Council President Darrell Clarke, known for keeping his cards close to the vest, is doing just that. But he's also making it clear that he won't lose any sleep if the deal falls through.
"I don't necessarily think it needs to be privatized, but if somehow this particular agreement didn't conclude, it's not like nobody else is interested in the potential purchase of the facility," said Clarke, who wants to explore the potential for public-private partnerships or other arrangements that would expand PGW without selling it.
He criticized the administration's opaque process in selecting UIL over 32 other interested firms and said it would take time for Council to vet the proposal.
"They essentially hand you the end product and say, 'I want you to approve this,' not necessarily asking you what it was you would like to see," Clarke said. "Let's just say I would have done things differently."
Nutter spokesman Mark McDonald said the administration "conducted this process with the highest standards."
"The mayor has made clear that he will provide Council with the full details of this proposal and how the administration got to it," McDonald said. "Council questions will be answered."
Nutter told reporters yesterday that the time had come to sell PGW, the largest municipally owned gas utility, which recovered in recent years from the brink of insolvency.
"The city has owned PGW for 176 years," Nutter said. "There was a time when city ownership of a gas company made sense. I believe that time has now long past. We are now perfectly positioned to join our peer cities that all have privately owned gas companies."
Along with commitments on meeting minority-participation requirements and establishing a corporate headquarters in Philadelphia, UIL agreed to a three-year moratorium on layoffs and rate increases.
Its $1.86 billion bid was the highest among finalists and came close to reaching the $1.9 billion ceiling that a city-hired consultant said the sale could fetch. Nutter said the city would profit by at least $422 million, which he said should go to the city's distressed pension fund.
In fact, the price is so high that many Wall Street analysts are saying that the firm overpaid and would have to make up for the loss by cutting jobs or raising rates once the handcuffs come off in 2017. UIL's stock price fell yesterday, despite an announcement that the company soon may double its assets.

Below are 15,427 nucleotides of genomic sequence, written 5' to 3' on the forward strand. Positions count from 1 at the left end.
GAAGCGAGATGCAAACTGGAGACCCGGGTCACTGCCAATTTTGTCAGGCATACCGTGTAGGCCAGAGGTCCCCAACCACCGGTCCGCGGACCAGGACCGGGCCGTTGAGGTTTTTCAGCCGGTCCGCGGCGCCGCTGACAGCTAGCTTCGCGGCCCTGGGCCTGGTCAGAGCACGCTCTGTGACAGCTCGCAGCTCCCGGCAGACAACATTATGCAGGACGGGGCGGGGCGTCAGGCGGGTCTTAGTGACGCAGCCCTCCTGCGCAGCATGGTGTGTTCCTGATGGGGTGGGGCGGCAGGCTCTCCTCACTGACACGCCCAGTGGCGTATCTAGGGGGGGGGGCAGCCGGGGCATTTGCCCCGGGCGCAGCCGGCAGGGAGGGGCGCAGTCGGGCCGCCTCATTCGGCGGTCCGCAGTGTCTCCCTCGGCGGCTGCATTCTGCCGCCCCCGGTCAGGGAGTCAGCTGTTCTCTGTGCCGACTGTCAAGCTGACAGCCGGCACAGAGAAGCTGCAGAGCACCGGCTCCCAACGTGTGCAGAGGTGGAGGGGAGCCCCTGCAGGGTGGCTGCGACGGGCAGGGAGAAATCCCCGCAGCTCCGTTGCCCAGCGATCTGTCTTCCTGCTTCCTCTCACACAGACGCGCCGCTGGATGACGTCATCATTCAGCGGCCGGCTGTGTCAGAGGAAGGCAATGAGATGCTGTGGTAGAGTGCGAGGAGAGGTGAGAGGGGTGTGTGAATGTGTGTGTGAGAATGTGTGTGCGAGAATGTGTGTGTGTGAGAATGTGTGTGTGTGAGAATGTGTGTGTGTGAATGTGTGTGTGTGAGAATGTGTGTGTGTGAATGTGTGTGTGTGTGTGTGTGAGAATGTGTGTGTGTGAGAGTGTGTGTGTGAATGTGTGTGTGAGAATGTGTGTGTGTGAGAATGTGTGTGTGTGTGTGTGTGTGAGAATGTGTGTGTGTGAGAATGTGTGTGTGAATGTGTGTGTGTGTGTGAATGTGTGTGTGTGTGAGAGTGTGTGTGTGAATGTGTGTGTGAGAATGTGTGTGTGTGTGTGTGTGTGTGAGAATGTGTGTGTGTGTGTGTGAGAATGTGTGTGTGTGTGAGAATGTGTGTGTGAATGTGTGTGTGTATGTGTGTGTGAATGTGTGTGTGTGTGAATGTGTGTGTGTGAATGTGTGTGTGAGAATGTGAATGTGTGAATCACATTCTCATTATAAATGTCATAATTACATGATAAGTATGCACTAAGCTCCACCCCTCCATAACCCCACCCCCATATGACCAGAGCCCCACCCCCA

That 2017 scenario is exactly what Gas Workers Union Local 686 fears. A truck with the union's logo has been driving around City Hall for months, urging through a bullhorn for Nutter and Council to abandon privatization.
UIL is "going to be under such severe pressure from their shareholders to turn a profit after this gargantuan deal that they're simply going to have to find cost saving, to find cuts, and unfortunately we think the first targets will be our members," union spokesman Frank Keel said.
Councilwoman Tasco, who chairs the PGW oversight commission and has openly opposed privatization, did not respond to a request for comment.
Still, the proposed sale's chances in Council are far from slim. Many members will be reluctant to pass up such a large injection into the pension system, which is only 48 percent funded and has been eating away at the operating budget for years.
And the mayor has an unlikely ally on the issue: John "Johnny Doc" Dougherty, the electricians-union boss who has considerable influence in Council - influence that he usually uses to antagonize Nutter.
The construction-trade unions, including Dougherty's International Brotherhood of Electrical Workers Local 98, stand to benefit from an uptick in infrastructure investment expected from corporate ownership.
"I've been a longtime proponent of the privatization of PGW as long as both the mayor and City Council were on the same page," said Dougherty, adding that he wants to see protections for Local 686 workers.
On Twitter: @SeanWalshDN